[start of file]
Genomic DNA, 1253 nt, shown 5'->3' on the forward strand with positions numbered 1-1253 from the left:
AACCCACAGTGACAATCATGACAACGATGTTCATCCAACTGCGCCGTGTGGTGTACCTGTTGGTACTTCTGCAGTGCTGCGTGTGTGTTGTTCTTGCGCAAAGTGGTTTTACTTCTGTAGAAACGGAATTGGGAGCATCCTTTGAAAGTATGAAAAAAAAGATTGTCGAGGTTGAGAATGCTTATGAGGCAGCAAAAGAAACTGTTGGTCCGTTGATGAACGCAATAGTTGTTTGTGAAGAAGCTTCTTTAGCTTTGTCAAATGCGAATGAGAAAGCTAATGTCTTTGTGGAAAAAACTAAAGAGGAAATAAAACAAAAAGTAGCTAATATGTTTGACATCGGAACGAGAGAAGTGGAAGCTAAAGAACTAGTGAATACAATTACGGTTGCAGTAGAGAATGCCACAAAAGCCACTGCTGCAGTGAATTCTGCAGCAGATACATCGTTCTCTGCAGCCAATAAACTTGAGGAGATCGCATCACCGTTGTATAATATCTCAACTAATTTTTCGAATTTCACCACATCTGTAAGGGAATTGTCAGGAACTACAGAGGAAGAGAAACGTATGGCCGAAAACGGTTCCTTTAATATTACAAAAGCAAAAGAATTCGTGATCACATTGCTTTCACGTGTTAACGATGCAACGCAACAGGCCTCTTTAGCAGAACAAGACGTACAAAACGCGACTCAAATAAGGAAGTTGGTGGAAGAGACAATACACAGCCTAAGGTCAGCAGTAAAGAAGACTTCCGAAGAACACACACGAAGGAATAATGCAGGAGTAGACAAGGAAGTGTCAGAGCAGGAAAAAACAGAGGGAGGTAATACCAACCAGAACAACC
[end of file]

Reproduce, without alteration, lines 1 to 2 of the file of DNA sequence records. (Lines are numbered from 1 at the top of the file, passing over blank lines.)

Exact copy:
Genomic DNA, 1253 nt, shown 5'->3' on the forward strand with positions numbered 1-1253 from the left:
AACCCACAGTGACAATCATGACAACGATGTTCATCCAACTGCGCCGTGTGGTGTACCTGTTGGTACTTCTGCAGTGCTGCGTGTGTGTTGTTCTTGCGCAAAGTGGTTTTACTTCTGTAGAAACGGAATTGGGAGCATCCTTTGAAAGTATGAAAAAAAAGATTGTCGAGGTTGAGAATGCTTATGAGGCAGCAAAAGAAACTGTTGGTCCGTTGATGAACGCAATAGTTGTTTGTGAAGAAGCTTCTTTAGCTTTGTCAAATGCGAATGAGAAAGCTAATGTCTTTGTGGAAAAAACTAAAGAGGAAATAAAACAAAAAGTAGCTAATATGTTTGACATCGGAACGAGAGAAGTGGAAGCTAAAGAACTAGTGAATACAATTACGGTTGCAGTAGAGAATGCCACAAAAGCCACTGCTGCAGTGAATTCTGCAGCAGATACATCGTTCTCTGCAGCCAATAAACTTGAGGAGATCGCATCACCGTTGTATAATATCTCAACTAATTTTTCGAATTTCACCACATCTGTAAGGGAATTGTCAGGAACTACAGAGGAAGAGAAACGTATGGCCGAAAACGGTTCCTTTAATATTACAAAAGCAAAAGAATTCGTGATCACATTGCTTTCACGTGTTAACGATGCAACGCAACAGGCCTCTTTAGCAGAACAAGACGTACAAAACGCGACTCAAATAAGGAAGTTGGTGGAAGAGACAATACACAGCCTAAGGTCAGCAGTAAAGAAGACTTCCGAAGAACACACACGAAGGAATAATGCAGGAGTAGACAAGGAAGTGTCAGAGCAGGAAAAAACAGAGGGAGGTAATACCAACCAGAACAACC